Eurovision Song Contest announces massive shake up to voting system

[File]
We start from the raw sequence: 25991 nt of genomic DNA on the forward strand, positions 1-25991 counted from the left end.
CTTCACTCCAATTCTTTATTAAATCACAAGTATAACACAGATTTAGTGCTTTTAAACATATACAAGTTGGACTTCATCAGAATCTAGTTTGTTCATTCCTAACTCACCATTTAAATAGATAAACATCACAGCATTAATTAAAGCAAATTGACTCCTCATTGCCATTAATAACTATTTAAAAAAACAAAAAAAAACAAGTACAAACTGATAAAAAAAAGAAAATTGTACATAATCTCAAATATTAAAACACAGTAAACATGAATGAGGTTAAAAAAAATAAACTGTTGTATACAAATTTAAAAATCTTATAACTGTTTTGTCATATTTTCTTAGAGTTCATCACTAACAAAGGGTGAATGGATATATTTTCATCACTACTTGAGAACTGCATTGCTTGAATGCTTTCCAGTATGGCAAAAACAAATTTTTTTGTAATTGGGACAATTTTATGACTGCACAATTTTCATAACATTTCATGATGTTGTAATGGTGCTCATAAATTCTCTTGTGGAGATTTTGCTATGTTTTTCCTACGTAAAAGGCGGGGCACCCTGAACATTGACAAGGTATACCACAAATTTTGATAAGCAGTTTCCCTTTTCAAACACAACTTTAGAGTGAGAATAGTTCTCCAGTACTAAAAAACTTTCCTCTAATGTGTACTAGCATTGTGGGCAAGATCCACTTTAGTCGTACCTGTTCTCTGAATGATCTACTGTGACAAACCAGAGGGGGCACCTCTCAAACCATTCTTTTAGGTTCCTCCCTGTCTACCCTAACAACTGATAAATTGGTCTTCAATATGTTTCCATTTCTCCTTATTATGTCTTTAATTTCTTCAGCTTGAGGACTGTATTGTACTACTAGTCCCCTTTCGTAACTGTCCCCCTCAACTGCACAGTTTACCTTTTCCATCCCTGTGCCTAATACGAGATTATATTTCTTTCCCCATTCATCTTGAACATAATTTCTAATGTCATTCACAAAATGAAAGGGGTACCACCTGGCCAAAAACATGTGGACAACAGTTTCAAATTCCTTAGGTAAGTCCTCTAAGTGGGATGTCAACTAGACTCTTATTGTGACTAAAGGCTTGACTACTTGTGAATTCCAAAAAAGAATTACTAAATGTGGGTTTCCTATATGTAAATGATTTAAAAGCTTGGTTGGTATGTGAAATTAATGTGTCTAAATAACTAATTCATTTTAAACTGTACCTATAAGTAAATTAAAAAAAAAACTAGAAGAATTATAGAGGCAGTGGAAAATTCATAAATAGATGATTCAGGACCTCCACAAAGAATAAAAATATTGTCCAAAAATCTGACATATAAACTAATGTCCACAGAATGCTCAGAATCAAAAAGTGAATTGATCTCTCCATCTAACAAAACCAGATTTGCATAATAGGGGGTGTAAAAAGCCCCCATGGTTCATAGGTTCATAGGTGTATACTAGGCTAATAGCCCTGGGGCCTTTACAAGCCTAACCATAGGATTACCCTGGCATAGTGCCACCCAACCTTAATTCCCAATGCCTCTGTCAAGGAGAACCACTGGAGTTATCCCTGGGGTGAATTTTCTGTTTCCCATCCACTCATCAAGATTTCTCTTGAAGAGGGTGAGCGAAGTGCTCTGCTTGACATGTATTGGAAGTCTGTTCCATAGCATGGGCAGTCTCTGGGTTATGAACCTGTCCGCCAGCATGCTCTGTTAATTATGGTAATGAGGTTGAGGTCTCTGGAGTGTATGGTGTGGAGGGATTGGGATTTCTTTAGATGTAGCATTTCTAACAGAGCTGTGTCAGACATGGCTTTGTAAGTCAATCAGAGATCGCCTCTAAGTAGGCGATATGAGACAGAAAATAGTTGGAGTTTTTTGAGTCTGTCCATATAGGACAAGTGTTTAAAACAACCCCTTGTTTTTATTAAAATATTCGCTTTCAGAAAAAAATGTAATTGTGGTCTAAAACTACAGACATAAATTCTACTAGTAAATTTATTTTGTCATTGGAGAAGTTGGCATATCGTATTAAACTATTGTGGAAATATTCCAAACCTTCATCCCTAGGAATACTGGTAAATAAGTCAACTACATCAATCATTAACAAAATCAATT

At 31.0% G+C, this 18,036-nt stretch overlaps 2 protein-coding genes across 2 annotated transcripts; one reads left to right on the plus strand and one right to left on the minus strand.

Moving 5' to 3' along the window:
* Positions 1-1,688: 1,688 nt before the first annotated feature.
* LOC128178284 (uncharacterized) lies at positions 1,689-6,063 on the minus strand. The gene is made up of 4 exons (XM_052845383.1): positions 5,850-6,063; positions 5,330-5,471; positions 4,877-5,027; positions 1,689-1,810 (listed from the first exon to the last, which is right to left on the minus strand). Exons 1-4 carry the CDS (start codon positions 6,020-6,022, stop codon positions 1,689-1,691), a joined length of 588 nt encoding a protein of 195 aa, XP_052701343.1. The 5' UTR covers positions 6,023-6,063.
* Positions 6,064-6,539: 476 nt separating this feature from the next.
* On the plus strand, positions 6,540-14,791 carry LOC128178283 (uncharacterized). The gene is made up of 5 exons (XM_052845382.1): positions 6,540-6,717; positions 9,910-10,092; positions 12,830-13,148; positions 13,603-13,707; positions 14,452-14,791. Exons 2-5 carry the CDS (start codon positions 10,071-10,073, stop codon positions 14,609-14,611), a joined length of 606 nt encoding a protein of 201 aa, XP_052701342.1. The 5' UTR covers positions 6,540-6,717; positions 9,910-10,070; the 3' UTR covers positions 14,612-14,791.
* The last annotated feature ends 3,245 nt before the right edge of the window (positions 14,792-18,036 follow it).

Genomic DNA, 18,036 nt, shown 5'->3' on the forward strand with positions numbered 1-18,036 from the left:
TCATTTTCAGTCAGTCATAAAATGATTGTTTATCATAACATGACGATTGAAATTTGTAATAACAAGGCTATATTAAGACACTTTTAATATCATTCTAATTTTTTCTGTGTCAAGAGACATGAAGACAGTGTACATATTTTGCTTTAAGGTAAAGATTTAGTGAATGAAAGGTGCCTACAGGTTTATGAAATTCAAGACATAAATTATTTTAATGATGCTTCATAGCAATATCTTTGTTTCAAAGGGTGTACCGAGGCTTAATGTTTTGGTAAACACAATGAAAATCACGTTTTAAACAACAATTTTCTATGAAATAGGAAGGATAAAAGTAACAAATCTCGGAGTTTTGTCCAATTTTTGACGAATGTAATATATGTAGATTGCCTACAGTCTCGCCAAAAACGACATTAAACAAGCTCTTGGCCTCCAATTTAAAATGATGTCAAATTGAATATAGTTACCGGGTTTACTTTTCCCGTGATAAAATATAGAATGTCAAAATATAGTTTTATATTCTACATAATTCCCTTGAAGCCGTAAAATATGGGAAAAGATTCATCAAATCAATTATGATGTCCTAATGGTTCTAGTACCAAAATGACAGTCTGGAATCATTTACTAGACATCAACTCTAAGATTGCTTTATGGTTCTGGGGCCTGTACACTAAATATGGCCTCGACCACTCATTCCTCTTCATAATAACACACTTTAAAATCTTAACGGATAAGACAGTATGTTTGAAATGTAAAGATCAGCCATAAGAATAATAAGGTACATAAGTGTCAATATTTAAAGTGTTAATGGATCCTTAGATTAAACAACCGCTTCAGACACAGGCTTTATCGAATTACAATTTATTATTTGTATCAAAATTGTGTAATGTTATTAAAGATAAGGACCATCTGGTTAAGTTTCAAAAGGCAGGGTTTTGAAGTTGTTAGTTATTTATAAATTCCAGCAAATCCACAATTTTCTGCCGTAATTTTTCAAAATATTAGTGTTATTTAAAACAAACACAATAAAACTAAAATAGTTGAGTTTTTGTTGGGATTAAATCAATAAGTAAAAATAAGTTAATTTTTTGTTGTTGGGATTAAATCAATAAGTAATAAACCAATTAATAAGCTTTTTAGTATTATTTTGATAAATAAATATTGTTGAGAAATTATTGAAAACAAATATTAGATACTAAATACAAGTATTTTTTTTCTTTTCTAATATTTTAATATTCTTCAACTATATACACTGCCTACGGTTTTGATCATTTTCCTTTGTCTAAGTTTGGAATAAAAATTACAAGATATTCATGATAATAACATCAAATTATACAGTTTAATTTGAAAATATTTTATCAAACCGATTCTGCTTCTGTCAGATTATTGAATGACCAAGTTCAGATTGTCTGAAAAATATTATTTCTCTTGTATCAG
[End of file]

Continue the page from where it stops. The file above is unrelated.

The Eurovision Song Content has announced its biggest overhaul of the competition’s voting system since 1975, in an attempt to “inject new excitement” into the annual event seen by millions around the world. Traditionally, the score given by each professional jury has been combined with the their nation's public votes to create a score from 0-12 for each contestant. From 2016, however, each nation's professional jury and home audience will award separate sets of points. After a representative from each country announces the scores awarded by their jury in the traditional way, the host nation will announce each contestant's public vote score, in order of lowest to highest, meaning that the overall winner will not be revealed until the very last minute. Eurovision_Electro_3316072b Organisers say the changes have been designed to guarantee a more “dramatic finish” to the contest. “This new way of presenting the votes is a big step forward, both to make a better television show as well as a more exciting competition,” said the EBU’s Jon Ola Sand, Executive Supervisor of the Eurovision Song Contest. “There is more reason than ever to vote in the Eurovision Song Contest. The new voting format guarantees that the song which is most popular among the public will receive twelve points regardless of how the juries voted. “It is fitting that this change to the Contest’s iconic scoring sequence will be debuted in Stockholm, where the famous douze points ystem was introduced in 1975.” conchita Eurovision Song Contest Producer, Christer Björkman, said the changes would create “TV magic”. “This was a unanimous decision taken by the Eurovision Song Contest Reference Group. It’s about creating TV magic,” he said. Martin Österdahl, Executive Producer for the 2016 Eurovision Song Contest added the winner of the competition has been known up 20 minutes before voting ended in previous years. “And that’s not good TV,” he said. “This format change will inject a new level of excitement into the finish of the Eurovision Song Contest." This year's Eurovision Song Contest Grand Final will air on Saturday, May 14 from Stockholm. You can watch a video explaining the changes in further detail below: More stories: ‘Masc 4 masc?’ What gay hook-up slang really means Zachary Quinto’s boyfriend Mile McMillan goes full-frontal Purple magazine